WILLIAM - online children's book

More adventures of the famous 11 year old and the "outlaws"

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pay for it an' so you get richer an' richer till you're a millionaire."
" Yes, but we can't do that," said Henry gloomily ; " you gotter have some money to start with to buy the shop an' the stuff to sell in it. An', anyway, it'd take more'n two days settin' up a shop an' makin' ten pounds in it."
'; They don't always buy a shop before they start sellin' things," said William. " Sometimes they jus' have a stall in the road. I've often seen people havin' a stall in the road an' sellin' things. I bet that they're much richer than the ones who buy a shop 'cause a shop mus' cost an awful lot of money."
" Yes," I've often seen 'em," said Ginger. " I've seen 'em havin' refreshment stalls sellin' buns an' lemonade, an' such-like."
" That's what we'll do," said William, his freckled
face illuminated by a sudden flash of inspiration.
11 We'll have a refreshment stall."
The refreshment stall stood by the roadside awaiting patrons. It consisted of a large packing-case turned up on end sideways and covered by a newspaper. Upon this chaste covering reposed four buns, a jug of lemonade and a tin mug together with a notice unevenly printed in ink, " buns a penny lem'nade a penny." Behind it, gazing with eager, expectant faces down the empty road, stood the four Outlaws. The lemonade had been made from a tin of lemonade powder that William had found in his mother's larder. The jug and mug were Ginger's contribution. The buns were four halfpenny buns that had been honestly purchased with Henry's twopence.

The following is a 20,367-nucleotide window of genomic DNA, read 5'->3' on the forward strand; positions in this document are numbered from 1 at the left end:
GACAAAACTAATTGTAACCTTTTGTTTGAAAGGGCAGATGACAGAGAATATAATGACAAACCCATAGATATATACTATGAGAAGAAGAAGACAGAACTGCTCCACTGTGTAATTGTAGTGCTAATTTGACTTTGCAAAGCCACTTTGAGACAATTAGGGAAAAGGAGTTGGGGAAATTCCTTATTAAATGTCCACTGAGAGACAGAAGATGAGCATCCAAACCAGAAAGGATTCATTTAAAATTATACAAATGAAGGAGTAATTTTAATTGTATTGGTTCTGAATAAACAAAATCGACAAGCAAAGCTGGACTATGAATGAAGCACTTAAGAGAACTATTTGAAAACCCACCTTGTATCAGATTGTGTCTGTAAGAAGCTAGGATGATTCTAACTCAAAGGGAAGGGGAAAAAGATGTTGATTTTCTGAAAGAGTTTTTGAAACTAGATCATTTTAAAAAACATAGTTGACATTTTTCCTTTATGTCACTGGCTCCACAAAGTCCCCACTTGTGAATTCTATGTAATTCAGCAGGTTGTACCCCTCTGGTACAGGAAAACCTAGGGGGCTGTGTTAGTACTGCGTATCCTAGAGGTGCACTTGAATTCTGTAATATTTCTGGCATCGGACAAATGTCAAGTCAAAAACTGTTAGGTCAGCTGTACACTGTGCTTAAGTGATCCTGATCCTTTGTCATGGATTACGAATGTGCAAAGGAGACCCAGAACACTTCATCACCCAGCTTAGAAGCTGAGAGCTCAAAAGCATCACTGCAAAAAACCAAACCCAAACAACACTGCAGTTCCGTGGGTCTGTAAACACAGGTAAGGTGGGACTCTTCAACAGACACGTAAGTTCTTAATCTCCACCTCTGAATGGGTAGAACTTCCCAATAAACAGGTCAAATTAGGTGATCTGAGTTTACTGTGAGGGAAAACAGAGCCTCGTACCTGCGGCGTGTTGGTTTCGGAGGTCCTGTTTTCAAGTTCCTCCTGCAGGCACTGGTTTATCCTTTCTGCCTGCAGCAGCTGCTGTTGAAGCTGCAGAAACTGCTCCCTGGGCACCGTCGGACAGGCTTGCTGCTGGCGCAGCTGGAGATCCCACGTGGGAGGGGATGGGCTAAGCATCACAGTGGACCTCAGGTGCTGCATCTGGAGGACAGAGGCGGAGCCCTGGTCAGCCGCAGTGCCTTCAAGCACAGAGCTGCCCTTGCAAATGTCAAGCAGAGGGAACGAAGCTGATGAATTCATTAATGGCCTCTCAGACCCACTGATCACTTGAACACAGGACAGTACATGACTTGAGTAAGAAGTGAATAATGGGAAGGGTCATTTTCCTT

The system upon which the refreshment stall was to be run had been fully explained by William.
" You see," he said, as soon as anyone buys a bun one of you run down to the village with the penny an' buy two more halfpenny ones with the penny. An' so on. It's ever so easy. We'll be rich in no time."
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